An anti-alliance Prime Minister
8 May 2014|

US President Jimmy Carter and Australian Prime Minister Malcolm Fraser at the White House in June 1977. After more than a century of federation, we have a PM pointing us towards armed neutrality, and who doesn’t want to be closely aligned to a great and powerful friend. Granted, it’s a PM who lost the job 30 years ago. But Malcolm Fraser’s re-imagining of himself and his country is fascinating. His book Dangerous Allies takes Australia to a parallel universe where Oz no longer believes in, or needs, the US alliance.

Fraser writes that ‘almost a century of strategic dependence has left an indelible mark on the Australian psyche’. (Hmm…true.) One solution— close Pine Gap. (Hmm…yikes.) He judges that Australia’s habits of dependence and acquiescence mean it’s ‘now more heavily aligned with the US than at any time in our history’. (Hmm…what about MacArthur and the Pacific war?) Fraser says Australia has become a ‘strategic captive’ of the US (Hmm..?) And the former PM thinks we have more to fear from provocative action by the US or Japan than from China. (Hmm…!!!)

For a generation of Australians who remember the Fraser government—and especially for my generation of press gallery hacks—the post-PM evolution of Fraser’s thinking puts the maze into amazing. Channel Lloyd Bentsen (‘I knew JFK…you’re no JFK’) for this book: I knew Malcolm Fraser. I covered Malcolm Fraser’s government. This isn’t Malcolm Fraser.

Sure, we all grow and evolve and sometimes change our minds. But in the case of Malcolm Fraser, the facts haven’t changed as much as he has. The one constant is that Fraser has full confidence in his own judgement. As a tough, realist political leader, Fraser smashed the Whitlam government, scorned the soft internationalism of Jimmy Carter and ordered a panicky rearmament surge for Oz after the Soviet invasion of Afghanistan.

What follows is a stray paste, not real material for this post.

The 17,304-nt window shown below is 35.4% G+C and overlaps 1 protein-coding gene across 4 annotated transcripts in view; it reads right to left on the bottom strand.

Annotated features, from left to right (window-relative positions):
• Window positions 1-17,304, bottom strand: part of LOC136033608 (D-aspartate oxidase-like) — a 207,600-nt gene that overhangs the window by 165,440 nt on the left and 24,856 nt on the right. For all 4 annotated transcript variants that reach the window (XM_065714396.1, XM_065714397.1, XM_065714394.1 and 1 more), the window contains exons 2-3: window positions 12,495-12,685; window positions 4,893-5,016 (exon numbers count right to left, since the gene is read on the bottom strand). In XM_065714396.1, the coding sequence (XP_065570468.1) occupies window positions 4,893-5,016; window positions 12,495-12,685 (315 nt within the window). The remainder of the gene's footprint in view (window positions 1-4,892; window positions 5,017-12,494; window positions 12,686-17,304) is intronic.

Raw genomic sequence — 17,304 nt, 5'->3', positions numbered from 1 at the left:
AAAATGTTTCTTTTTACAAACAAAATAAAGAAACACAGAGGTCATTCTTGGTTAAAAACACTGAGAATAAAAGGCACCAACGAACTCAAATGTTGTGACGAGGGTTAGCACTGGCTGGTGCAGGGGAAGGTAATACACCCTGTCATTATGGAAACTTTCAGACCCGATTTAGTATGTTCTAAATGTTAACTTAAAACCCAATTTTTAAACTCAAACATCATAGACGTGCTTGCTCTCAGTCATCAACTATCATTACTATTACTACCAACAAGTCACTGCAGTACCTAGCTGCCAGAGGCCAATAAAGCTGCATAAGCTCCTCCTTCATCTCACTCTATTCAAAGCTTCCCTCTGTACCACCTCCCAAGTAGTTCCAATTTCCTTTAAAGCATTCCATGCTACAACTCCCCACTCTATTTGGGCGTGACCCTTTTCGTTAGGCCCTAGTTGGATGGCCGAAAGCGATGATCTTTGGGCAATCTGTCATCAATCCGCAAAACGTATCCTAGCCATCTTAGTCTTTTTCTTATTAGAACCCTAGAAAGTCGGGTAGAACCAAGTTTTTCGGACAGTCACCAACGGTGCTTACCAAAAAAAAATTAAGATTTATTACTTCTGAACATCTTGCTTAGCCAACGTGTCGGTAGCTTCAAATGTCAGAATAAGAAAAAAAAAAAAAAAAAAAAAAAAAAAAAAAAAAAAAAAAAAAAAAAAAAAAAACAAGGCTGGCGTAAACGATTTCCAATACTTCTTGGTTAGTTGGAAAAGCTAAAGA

​Today, Fraser is equally as decisive. It’s just that his deductions take him to a Green-tinged edge of the Oz polity, far from the Liberals or Labor. Here’s Fraser’s summary of his argument while this is my staccato version of his book:

  • ​Australia’s dependence on the US should’ve ended with the Cold War: ‘There was no longer any fear of attack or any reason for Australia to make its own best interests, and the interests of the region in which we live, subservient to earning the goodwill of the US.’
  • Australia is so heavily enmeshed in ‘American military and strategic affairs, in interoperability and in the use of military hardware that it is difficult to distinguish a separate military or strategic destiny’.
  • Close Pine Gap, one of the largest US satellite intelligence bases outside America. The Alice Springs facility is now a critical part of America’s offensive capability.
  • Australia should weigh-up leaving the Anglo intelligence club of the US, Britain, Canada and New Zealand, if one cost is ‘the idea that we are spying for, and on behalf of, the US’.
  • Japan started the latest round of escalation in the East China Sea and Japan’s growing militarism ‘might represent a dangerous factor in future years’.
  • China isn’t an imperial power in the sense that European states, the US and the Soviet Union have been imperial powers. ‘China does not represent a threat to the integrity of an independent Australia.’
  • With current policies, Australia would have to join the US in a war with China. If the US lost a war with China, America could withdraw to the western hemisphere, leaving Australia, ‘geographically part of the Asia Pacific, but also a defeated ally of a defeated superpower’.

Hacking at the shackles of the alliance leaves little space to discuss what the alternative looks like. The former PM repeatedly talks of the need for Australia to achieve strategic independence, but there’s little discussion of the landscape of this armed-neutrality nirvana.

Fraser discounts the possibility of any threat emerging if Oz opted for strategic independence; the alliance, he says, ‘provides the greatest problem to our future in the region’. He concludes that ‘there are clear costs to strategic independence’ but thinks ‘these costs are insignificant compared to the potential costs involved in continuing our policy of strategic dependence’.

The man who ranks behind only Menzies and Howard in his tenure as a Liberal PM has produced an iconoclast’s lament, a provoking and passionate attack on the orthodoxies of Australian strategy.

Graeme Dobell is the ASPI journalism fellow. Image courtesy of Wikimedia Commons.